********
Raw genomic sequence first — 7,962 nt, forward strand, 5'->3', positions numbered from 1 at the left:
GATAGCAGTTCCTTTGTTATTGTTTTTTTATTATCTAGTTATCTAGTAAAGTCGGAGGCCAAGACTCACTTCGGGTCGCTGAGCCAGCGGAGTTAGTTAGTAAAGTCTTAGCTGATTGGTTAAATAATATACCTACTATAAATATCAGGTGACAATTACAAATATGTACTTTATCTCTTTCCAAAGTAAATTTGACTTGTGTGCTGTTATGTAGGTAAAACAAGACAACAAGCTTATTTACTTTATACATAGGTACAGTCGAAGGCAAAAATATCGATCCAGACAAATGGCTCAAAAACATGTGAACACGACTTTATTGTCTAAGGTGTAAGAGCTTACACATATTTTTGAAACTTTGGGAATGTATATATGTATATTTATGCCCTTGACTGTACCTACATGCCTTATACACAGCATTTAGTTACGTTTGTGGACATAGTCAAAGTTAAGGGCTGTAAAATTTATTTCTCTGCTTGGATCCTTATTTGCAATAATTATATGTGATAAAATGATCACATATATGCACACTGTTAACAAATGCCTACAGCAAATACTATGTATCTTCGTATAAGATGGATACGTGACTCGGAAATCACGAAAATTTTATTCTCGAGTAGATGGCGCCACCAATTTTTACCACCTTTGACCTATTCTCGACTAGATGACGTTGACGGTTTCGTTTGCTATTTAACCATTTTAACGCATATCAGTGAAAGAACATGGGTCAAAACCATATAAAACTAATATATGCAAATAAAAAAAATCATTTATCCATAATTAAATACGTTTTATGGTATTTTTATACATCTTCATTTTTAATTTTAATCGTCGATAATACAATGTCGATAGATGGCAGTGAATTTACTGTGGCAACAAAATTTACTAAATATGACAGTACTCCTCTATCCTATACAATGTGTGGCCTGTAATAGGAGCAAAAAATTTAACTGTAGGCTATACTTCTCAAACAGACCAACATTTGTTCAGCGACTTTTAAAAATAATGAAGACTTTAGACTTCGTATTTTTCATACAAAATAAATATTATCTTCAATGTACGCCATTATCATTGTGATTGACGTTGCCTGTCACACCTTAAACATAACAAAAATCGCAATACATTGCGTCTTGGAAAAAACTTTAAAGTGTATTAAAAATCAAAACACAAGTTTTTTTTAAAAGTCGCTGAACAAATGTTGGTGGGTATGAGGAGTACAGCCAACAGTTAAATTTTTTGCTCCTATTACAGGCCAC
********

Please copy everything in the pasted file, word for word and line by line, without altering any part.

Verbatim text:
Raw genomic sequence first — 7,962 nt, forward strand, 5'->3', positions numbered from 1 at the left:
GATAGCAGTTCCTTTGTTATTGTTTTTTTATTATCTAGTTATCTAGTAAAGTCGGAGGCCAAGACTCACTTCGGGTCGCTGAGCCAGCGGAGTTAGTTAGTAAAGTCTTAGCTGATTGGTTAAATAATATACCTACTATAAATATCAGGTGACAATTACAAATATGTACTTTATCTCTTTCCAAAGTAAATTTGACTTGTGTGCTGTTATGTAGGTAAAACAAGACAACAAGCTTATTTACTTTATACATAGGTACAGTCGAAGGCAAAAATATCGATCCAGACAAATGGCTCAAAAACATGTGAACACGACTTTATTGTCTAAGGTGTAAGAGCTTACACATATTTTTGAAACTTTGGGAATGTATATATGTATATTTATGCCCTTGACTGTACCTACATGCCTTATACACAGCATTTAGTTACGTTTGTGGACATAGTCAAAGTTAAGGGCTGTAAAATTTATTTCTCTGCTTGGATCCTTATTTGCAATAATTATATGTGATAAAATGATCACATATATGCACACTGTTAACAAATGCCTACAGCAAATACTATGTATCTTCGTATAAGATGGATACGTGACTCGGAAATCACGAAAATTTTATTCTCGAGTAGATGGCGCCACCAATTTTTACCACCTTTGACCTATTCTCGACTAGATGACGTTGACGGTTTCGTTTGCTATTTAACCATTTTAACGCATATCAGTGAAAGAACATGGGTCAAAACCATATAAAACTAATATATGCAAATAAAAAAAATCATTTATCCATAATTAAATACGTTTTATGGTATTTTTATACATCTTCATTTTTAATTTTAATCGTCGATAATACAATGTCGATAGATGGCAGTGAATTTACTGTGGCAACAAAATTTACTAAATATGACAGTACTCCTCTATCCTATACAATGTGTGGCCTGTAATAGGAGCAAAAAATTTAACTGTAGGCTATACTTCTCAAACAGACCAACATTTGTTCAGCGACTTTTAAAAATAATGAAGACTTTAGACTTCGTATTTTTCATACAAAATAAATATTATCTTCAATGTACGCCATTATCATTGTGATTGACGTTGCCTGTCACACCTTAAACATAACAAAAATCGCAATACATTGCGTCTTGGAAAAAACTTTAAAGTGTATTAAAAATCAAAACACAAGTTTTTTTTAAAAGTCGCTGAACAAATGTTGGTGGGTATGAGGAGTACAGCCAACAGTTAAATTTTTTGCTCCTATTACAGGCCAC